We wanted to give the message to them of being pampered for their extraordinary contributions to education and to the lives young people (and their families), and how proud we are of them, without saying it!
Being our Jubilee Year it was the perfect setting to host these lunches. It captured the intention of the year well as we sought to “recognise the foundations which have brought our community into being – those which shape it and nurture its true character… to reflect on our work to discover its deeper purpose, to renew its beauty and recapture its vision.”
The conversations around learning were rich, varied, thought provoking, refreshingly honest and revealing. Like good conversation they were immersed in story, transformation and flow. The lunch started with all participants asked: Why did you get into teaching? Was there a catalyst or an experience(s) that brought this decision into sharper focus for you?
The responses gave a good insight into not only the person but also an appreciation of the wealth of experiences they bring, often from other professions, into our schools.
“I started as an engineer. I got into teaching because my mother-in-law suggested I should spend more time with the children …but I loved it and had a passion for young people.”
“I probably moved into teaching for the wrong reasons but I stayed in teaching for the right reasons.”
“I knew I wanted to be a teacher when I was eight years old. I had a great aunt who was also a teacher and …I admired this woman a lot.”
“My Society & Culture teacher the way she taught the multiple thinking …I now try to pass that on to other people to try and make an impact as that teacher did on me.”
“Got into teaching late, started working in a five-star hotel …did a Maths degree and worked in finance where I was bored. I knew I wanted to be around people. I love children, that’s why I started teaching.”
“I got into teaching from youth work, Clifton Lodge, working with disadvantaged children, children who have left school early, working long hours in low paying jobs.”
“Fell into teaching, but the passion for sport as a subject was there long before, involved in coaching and drawn to the University course of sport movement and then moved toward a teaching focus.”
‘Interested in teaching from an early age, I would teach my teddy bears in my bedroom and always loved the idea of teaching in some way.”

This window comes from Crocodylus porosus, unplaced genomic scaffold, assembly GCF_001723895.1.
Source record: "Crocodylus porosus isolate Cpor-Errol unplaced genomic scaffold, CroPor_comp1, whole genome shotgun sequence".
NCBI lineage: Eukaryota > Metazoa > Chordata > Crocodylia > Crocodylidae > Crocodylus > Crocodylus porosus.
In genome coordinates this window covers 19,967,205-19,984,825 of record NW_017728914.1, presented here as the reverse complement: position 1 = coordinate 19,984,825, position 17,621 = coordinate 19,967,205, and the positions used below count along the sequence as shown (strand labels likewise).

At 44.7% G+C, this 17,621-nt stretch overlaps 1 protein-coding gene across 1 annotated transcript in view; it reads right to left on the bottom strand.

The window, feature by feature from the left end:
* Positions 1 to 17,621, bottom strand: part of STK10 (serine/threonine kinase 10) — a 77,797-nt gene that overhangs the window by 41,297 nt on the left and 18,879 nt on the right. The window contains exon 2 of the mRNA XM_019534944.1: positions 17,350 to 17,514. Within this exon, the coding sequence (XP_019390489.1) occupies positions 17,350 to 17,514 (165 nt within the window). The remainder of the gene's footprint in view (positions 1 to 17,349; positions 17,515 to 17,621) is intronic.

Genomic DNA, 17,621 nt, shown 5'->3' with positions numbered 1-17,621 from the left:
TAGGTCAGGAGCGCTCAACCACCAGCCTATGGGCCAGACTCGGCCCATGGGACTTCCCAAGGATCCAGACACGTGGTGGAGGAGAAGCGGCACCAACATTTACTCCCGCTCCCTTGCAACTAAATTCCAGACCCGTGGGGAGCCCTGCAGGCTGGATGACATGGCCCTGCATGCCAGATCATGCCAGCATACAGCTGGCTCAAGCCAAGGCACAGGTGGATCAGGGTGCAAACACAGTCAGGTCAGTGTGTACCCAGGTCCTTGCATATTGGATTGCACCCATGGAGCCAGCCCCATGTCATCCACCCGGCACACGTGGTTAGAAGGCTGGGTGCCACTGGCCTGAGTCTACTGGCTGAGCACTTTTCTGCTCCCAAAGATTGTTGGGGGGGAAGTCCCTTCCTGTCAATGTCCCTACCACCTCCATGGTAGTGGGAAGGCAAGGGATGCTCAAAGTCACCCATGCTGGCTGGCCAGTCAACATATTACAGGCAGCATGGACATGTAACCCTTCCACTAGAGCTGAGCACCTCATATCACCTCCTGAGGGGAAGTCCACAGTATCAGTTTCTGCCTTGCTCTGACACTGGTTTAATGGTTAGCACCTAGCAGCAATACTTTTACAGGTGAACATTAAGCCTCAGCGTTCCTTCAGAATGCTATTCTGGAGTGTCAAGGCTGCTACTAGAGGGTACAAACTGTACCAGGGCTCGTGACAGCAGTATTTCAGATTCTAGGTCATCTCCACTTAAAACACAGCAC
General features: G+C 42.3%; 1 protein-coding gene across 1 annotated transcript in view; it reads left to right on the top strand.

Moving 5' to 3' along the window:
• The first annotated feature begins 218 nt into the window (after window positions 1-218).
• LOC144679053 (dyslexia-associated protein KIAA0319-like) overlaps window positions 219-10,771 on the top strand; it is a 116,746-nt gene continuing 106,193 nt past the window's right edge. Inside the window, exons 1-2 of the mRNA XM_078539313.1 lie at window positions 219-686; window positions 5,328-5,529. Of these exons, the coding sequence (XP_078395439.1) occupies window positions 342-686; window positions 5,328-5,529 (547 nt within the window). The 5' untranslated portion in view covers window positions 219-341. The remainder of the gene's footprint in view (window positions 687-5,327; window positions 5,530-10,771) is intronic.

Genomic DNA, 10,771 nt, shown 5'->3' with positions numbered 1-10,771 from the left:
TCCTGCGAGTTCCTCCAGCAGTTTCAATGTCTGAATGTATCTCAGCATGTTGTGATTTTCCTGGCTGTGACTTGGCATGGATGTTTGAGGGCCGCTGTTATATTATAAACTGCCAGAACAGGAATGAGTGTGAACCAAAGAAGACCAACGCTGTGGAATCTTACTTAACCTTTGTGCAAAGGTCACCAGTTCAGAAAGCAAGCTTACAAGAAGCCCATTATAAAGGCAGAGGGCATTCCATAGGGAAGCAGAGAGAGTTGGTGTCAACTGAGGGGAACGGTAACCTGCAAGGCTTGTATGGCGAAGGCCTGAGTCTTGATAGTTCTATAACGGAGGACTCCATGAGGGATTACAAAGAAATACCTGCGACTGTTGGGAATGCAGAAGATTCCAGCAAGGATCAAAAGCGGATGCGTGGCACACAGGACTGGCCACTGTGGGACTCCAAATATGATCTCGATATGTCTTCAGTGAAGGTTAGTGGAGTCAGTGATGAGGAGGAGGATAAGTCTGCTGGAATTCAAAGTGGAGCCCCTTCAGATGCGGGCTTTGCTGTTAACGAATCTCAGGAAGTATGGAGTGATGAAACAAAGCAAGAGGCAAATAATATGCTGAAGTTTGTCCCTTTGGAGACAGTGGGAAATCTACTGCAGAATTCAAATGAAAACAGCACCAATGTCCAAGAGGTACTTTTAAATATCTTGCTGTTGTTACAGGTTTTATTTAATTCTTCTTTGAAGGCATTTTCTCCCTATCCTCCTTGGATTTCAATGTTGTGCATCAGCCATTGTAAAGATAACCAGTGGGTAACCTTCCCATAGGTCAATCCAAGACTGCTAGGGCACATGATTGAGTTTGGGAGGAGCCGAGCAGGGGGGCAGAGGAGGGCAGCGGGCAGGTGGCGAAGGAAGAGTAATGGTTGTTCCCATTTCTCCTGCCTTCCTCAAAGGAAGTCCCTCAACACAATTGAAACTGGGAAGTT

“I loved teaching and reading from an early age, as an ESL child (from Portugal). I loved learning new things and certainly have an interest in teaching children.”
“I was late into teaching, I was a children’s book editor previously, I loved working with children and I have a love of the subject.”
“I did it for the money! There were teaching scholarships available and had a wonderful experience at Bennies back in the day as a student.”
“I taught at a neighbour’s place down the road as they had a chalk board and I found myself teaching Maths.”
“Started in nursing, but loved English and History. We moved a lot when the kids were little, got into teaching later in life.”
“I had cats as students when I was young, I really wanted to be a doctor but found I always had a love of reading as well as English and ESL.”
“An 11-year-old girl changed my life when I was teaching her English I realised that you are having an impact on a person life and the awesome responsibility surrounding that.”
“I was a Chemist and it was the most boring job, I wanted a job where no day was ever the same so I decided to pursue teaching.”
We then proceeded to open-up discussion about what has not changed in schools:
“Care for the child, you’re communicating with another individual and having an impact on their life.”
“The ah-ha moment was when I was trying to teach a concept and one of the girls put up her hand and asked a completely irrelevant question about me and I thought’ what does that have to do with what we are talking about?’ ‘…‘but Miss I just want to know’. They just wanted to know what school I came from. They were saying ‘we want to know who you are so we can put it into context to learn.’”